NEW YORK (
) -- The usual thinking is that human genes must have been loaded with an aversion to crisis. But what's often not discussed is that we actually get excited about crisis.
We didn't get to where we are today by sitting on the couch and gulping beer; we survived countless crises big and small, collectively and individually, over the evolutionary scale and in everyday life.
Look at the media coverage of hurricane Sandy. You could see the sparkles in the eyes of politicians and newscasters when they talked gravely about it, nonstop.
People are excited about this. Despite the tragic loss of life and property that will happen in some areas, let's face it: Deep in our hearts, we don't believe whatever damage we incur will really matter.
There will be insurance. There will be emergency crews. There will be neighbors and community help. There will be government subsidies. It is, viewed in a cold-hearted but accurate way, just a big, collective roller-coaster ride. People are genuinely scared. People are also genuinely excited, if only secretly.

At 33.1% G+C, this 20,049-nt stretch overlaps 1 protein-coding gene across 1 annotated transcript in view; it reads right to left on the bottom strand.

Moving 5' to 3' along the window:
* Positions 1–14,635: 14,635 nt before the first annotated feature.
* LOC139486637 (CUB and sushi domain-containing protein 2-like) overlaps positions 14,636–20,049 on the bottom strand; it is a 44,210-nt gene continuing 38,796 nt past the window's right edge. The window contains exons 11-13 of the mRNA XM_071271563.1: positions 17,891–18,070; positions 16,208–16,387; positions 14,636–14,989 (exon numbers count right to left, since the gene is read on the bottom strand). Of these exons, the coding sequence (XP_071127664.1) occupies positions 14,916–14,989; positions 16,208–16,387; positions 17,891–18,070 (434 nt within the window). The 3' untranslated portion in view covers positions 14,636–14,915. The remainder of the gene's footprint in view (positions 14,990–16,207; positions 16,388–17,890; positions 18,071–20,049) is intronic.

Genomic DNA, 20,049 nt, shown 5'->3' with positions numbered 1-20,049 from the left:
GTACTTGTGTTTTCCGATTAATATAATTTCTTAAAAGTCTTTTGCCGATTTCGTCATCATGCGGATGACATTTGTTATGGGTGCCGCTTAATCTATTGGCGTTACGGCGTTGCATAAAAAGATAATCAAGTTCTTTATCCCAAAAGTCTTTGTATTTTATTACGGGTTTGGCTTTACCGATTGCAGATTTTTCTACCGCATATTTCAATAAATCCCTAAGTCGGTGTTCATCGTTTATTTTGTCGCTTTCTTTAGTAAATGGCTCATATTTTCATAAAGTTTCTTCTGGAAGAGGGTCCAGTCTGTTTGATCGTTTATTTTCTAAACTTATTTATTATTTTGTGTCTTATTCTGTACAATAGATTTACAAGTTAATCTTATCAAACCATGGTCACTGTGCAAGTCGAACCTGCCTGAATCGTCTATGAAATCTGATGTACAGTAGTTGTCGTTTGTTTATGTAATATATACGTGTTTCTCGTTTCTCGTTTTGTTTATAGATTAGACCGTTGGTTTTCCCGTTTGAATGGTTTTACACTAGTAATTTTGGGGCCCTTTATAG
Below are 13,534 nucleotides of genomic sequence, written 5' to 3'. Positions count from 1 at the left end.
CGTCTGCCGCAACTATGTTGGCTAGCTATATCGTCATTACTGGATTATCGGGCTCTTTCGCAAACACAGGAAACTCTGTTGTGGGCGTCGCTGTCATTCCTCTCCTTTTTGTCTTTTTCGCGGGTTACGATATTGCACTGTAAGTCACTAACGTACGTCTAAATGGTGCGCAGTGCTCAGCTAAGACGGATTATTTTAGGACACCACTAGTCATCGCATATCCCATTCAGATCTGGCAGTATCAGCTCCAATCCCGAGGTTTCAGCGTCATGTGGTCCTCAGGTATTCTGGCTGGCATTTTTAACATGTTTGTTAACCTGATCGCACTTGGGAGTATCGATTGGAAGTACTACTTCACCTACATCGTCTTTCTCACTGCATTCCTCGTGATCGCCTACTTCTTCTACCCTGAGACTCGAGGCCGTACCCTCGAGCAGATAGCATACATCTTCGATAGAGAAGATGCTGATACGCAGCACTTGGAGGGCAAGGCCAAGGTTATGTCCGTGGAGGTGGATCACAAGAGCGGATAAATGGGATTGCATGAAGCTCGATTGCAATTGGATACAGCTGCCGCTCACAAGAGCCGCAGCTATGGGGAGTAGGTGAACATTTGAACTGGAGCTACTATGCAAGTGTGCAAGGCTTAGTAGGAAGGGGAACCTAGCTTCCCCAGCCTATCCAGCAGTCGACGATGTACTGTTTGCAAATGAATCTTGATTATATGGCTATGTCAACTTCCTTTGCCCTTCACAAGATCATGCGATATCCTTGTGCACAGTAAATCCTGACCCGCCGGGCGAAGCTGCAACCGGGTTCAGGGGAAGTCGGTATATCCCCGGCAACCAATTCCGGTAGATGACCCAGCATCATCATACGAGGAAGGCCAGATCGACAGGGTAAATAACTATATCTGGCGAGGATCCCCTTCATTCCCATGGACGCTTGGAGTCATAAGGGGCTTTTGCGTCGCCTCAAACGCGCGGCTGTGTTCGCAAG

The meaning of crisis has gone through tremendous inflation in the developed world. Whereas it used to mean life-or-death or at least grave hardship, nowadays in the developed world it means a manageable inconvenience for most people involved. This must be why disaster movies are popular in the developed world but not so popular in the developing world; out there it's too real for comfort.
In an economy not constrained by resources, such as that of the U.S., limited crisis means only two things at the statistical level: stimulus to individual and government spending; and stimulus to jobs.
Insurance companies will suffer in the short term, of course. But even they likely will benefit in the longer term as crises make people value the products they sell even more. Furthermore, since Sandy has been so hyped for so long, if it does not live up to the hype, even insurance companies will get a boost.
In other words, in the economic sense, destruction is constructive before reaching the resource-constraint boundary. It is no different from a boy's old, beat-up toy car finally getting totaled; as long as his parents can buy him a new one without meaningful impact to the family's lifestyle, it's a good thing, again not considering the emotional/sentimental aspect.